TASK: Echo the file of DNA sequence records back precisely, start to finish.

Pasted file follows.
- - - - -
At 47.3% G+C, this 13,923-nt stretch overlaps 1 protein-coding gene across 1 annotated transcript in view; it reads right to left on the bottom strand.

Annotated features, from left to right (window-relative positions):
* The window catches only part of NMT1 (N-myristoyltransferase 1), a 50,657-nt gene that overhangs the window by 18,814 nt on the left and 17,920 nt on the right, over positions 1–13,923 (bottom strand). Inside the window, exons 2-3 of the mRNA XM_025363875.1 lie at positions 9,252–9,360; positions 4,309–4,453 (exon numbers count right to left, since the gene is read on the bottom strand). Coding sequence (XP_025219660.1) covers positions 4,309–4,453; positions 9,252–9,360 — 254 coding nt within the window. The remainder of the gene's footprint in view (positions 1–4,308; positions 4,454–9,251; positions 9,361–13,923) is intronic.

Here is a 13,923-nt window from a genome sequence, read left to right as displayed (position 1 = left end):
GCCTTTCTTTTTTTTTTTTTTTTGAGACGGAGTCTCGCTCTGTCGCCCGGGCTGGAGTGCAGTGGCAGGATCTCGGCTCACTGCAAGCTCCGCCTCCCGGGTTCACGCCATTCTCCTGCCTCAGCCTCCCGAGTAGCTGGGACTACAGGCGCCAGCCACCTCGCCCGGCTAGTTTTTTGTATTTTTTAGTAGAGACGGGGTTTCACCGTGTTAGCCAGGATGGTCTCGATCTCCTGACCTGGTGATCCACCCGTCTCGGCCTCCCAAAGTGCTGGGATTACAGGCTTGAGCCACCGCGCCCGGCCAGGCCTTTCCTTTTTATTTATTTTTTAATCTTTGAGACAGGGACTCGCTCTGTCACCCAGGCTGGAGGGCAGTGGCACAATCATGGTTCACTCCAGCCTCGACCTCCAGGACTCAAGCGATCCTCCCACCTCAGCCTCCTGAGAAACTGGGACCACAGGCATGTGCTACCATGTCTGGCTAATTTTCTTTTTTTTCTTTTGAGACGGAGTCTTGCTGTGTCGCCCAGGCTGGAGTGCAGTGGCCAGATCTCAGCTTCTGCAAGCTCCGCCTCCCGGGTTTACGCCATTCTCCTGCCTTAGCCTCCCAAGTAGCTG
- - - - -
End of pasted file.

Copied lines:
At 47.3% G+C, this 13,923-nt stretch overlaps 1 protein-coding gene across 1 annotated transcript in view; it reads right to left on the bottom strand.

Annotated features, from left to right (window-relative positions):
* The window catches only part of NMT1 (N-myristoyltransferase 1), a 50,657-nt gene that overhangs the window by 18,814 nt on the left and 17,920 nt on the right, over positions 1–13,923 (bottom strand). Inside the window, exons 2-3 of the mRNA XM_025363875.1 lie at positions 9,252–9,360; positions 4,309–4,453 (exon numbers count right to left, since the gene is read on the bottom strand). Coding sequence (XP_025219660.1) covers positions 4,309–4,453; positions 9,252–9,360 — 254 coding nt within the window. The remainder of the gene's footprint in view (positions 1–4,308; positions 4,454–9,251; positions 9,361–13,923) is intronic.

Here is a 13,923-nt window from a genome sequence, read left to right as displayed (position 1 = left end):
GCCTTTCTTTTTTTTTTTTTTTTGAGACGGAGTCTCGCTCTGTCGCCCGGGCTGGAGTGCAGTGGCAGGATCTCGGCTCACTGCAAGCTCCGCCTCCCGGGTTCACGCCATTCTCCTGCCTCAGCCTCCCGAGTAGCTGGGACTACAGGCGCCAGCCACCTCGCCCGGCTAGTTTTTTGTATTTTTTAGTAGAGACGGGGTTTCACCGTGTTAGCCAGGATGGTCTCGATCTCCTGACCTGGTGATCCACCCGTCTCGGCCTCCCAAAGTGCTGGGATTACAGGCTTGAGCCACCGCGCCCGGCCAGGCCTTTCCTTTTTATTTATTTTTTAATCTTTGAGACAGGGACTCGCTCTGTCACCCAGGCTGGAGGGCAGTGGCACAATCATGGTTCACTCCAGCCTCGACCTCCAGGACTCAAGCGATCCTCCCACCTCAGCCTCCTGAGAAACTGGGACCACAGGCATGTGCTACCATGTCTGGCTAATTTTCTTTTTTTTCTTTTGAGACGGAGTCTTGCTGTGTCGCCCAGGCTGGAGTGCAGTGGCCAGATCTCAGCTTCTGCAAGCTCCGCCTCCCGGGTTTACGCCATTCTCCTGCCTTAGCCTCCCAAGTAGCTG